The Lite Gov Race’s Numbers

Casey Cagle raised $132,937.37 this period for a total raised of $1,416,481.33. He spent $177,410.18 this period for a total of $535,253.86. His cash on hand is $881,227.47.

Ralph Reed raised $269,461.30 this period for a total of $1,663,306.33. He spent $216,803.52 this period, which was his total expenditure for the election cycle. He has cash on hand of $1,446,502.81.

Let’s be honest. No one save the Cagle folks thought the cash on hand and fundraising of these guys would be as close at it is. The conventional wisdom at the start of the race was that Ralph would be smoking Casey. That isn’t the case.

On the Democratic side, Jim Martin raised $157,098.27 this period for a total of $744,705.35. He spent $131,300.51 this period and overall spent $275,407.81. He has total cash on hand of $469,297.54.

Greg Hecht raised $238,174.44 this period with $1,065,032.58 raised total. He spent $124,365.20 this period and has overall spent $275,167.32. He has cash on hand of $789,865.26.

For comparison, Mark Taylor raised $6.63 this period and has raised a total of $1,357,084.36 this election cycle for his Lite Gov race. Most of that money has been redirected, returned, or otherwise spent and he has left in his Lt. Gov war chest $23,198.80. I bet his contribution was bank interest.

13 comments

  1. thebreeze says:

    ONE DAY VS. 3 MONTHES …. PRETTY GOOD CASEY! THE WRITING IS ON THE WALL…… CAGLE 06

  2. GabrielSterling says:

    I do have one question on Cagle’s and Reed’s numbers. What is the dollar amount in each of their COH that is for the General? I mean it shows up on the COH but they can’t spend it until after the Primary so it really isn’t there for use in this Primary Cycle.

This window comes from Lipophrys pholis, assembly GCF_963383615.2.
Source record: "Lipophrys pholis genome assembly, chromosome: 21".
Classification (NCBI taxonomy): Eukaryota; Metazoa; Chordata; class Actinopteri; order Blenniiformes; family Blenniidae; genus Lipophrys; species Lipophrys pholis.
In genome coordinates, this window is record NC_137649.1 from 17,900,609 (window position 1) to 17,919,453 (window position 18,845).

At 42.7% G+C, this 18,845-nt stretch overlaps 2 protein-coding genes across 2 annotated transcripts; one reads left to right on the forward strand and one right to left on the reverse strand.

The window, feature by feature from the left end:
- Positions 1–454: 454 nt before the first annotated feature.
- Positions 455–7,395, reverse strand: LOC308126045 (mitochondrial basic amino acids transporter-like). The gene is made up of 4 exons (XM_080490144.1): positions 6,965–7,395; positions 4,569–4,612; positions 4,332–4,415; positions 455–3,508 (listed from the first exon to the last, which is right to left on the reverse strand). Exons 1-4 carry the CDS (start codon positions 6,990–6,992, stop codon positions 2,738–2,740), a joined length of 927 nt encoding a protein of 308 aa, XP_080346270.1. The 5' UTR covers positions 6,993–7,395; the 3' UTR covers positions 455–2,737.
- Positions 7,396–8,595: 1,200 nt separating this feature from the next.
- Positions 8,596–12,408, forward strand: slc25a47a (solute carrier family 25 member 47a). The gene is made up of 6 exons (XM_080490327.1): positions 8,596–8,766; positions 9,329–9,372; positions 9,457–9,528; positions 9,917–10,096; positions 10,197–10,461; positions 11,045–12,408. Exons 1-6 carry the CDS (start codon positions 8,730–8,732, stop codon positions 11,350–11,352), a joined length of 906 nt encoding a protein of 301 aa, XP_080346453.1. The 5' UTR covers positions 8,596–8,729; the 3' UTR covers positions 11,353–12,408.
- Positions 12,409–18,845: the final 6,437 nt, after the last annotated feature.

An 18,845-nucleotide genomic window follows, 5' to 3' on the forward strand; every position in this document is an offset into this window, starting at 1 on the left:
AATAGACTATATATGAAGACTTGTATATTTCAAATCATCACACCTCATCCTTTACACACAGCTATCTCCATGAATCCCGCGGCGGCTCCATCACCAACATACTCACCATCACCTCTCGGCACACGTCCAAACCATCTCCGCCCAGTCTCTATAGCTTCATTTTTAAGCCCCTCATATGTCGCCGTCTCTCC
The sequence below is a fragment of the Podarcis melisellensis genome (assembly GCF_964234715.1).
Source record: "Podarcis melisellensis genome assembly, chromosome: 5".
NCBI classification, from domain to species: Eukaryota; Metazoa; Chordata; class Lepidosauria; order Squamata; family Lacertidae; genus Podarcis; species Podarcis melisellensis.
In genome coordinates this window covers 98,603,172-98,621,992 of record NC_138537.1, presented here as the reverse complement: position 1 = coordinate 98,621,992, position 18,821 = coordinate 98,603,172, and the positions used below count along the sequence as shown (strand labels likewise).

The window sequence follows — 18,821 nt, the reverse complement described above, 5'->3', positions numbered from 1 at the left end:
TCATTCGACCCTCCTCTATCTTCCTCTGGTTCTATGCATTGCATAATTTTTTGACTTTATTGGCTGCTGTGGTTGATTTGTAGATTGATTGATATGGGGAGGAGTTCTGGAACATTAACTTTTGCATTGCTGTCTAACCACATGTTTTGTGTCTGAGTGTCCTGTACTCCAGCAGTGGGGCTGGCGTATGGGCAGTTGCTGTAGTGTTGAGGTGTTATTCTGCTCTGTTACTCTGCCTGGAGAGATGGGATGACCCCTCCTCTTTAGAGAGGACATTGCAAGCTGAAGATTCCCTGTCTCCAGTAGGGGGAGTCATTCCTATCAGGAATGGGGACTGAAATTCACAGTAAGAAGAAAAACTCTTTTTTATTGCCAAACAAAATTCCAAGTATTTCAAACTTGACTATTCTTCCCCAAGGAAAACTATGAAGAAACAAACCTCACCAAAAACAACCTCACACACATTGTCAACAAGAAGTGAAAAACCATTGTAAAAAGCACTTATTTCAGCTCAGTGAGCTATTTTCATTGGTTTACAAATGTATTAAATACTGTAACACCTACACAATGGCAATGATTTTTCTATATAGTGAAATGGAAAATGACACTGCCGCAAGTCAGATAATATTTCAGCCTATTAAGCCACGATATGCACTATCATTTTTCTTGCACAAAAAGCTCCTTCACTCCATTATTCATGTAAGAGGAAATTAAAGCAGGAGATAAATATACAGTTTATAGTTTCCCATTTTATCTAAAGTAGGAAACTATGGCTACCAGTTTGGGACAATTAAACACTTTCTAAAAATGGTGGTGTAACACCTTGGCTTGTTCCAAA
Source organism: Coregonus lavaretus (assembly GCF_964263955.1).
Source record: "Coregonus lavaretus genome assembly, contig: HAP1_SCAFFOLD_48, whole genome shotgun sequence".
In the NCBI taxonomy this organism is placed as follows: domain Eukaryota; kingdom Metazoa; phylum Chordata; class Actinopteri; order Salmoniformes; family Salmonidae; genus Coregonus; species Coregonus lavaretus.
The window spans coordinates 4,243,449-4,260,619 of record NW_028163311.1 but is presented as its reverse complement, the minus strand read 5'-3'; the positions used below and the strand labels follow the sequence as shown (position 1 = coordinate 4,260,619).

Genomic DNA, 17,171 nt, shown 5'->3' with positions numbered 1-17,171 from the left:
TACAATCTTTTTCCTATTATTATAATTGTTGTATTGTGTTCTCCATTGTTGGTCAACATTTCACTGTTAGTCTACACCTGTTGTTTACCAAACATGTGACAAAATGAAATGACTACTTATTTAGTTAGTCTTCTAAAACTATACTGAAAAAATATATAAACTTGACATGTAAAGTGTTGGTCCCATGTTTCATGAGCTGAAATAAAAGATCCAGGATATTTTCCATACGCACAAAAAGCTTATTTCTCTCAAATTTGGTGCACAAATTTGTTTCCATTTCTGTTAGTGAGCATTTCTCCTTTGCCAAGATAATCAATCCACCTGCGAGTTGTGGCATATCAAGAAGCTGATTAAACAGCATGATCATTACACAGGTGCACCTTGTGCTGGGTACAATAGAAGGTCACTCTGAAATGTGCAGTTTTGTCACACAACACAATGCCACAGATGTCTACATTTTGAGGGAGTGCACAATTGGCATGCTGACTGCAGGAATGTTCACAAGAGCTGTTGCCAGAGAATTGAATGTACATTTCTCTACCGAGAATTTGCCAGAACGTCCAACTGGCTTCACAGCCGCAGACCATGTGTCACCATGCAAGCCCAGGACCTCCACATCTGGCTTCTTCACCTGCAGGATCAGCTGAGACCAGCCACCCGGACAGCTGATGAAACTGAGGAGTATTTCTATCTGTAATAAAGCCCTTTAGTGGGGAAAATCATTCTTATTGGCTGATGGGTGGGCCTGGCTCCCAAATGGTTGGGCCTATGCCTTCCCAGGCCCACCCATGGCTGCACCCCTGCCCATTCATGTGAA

3. The Busdriver says:

    Only 270k for Ralph. Man, Ralph must have had a bad week at the tables.

    Debbie, as most of us on this board have become quite familiar with all the weapons in your grammatical arsenal, I’ve taken the liberty of providing all the operative phrases you’ll need when crafting your forthcoming response.

    -“Casey Cagle is weak”
    -“Everyone knows when Christian conservatives turn out to vote that the Republican candidate wins”
    -“Ralph wins hands down. Deal with it.”
    -“Sadie Fields is a pillar of integrity
    -“I’m a woman. If you can’t deal with that, too bad.”
    -Make repeated (and pointless) references to Roy Barnes
    -“national connections”
    -Use Hannity as a verb
    -Cut and paste in two old Reed for Lt. Gov press releases

    There. That should do it.

  4. The Busdriver says:

    Only 270k for Ralph. Man, Ralph must have had a bad week at the tables.

    Debbie, as most of us on this board have become quite familiar with all the weapons in your grammatical arsenal, I’ve taken the liberty of providing all the operative phrases you’ll need when crafting your forthcoming response.

    -“Casey Cagle is weak”
    -“Everyone knows when Christian conservatives turn out to vote that the Republican candidate wins.”
    -“Ralph wins hands down. Deal with it.”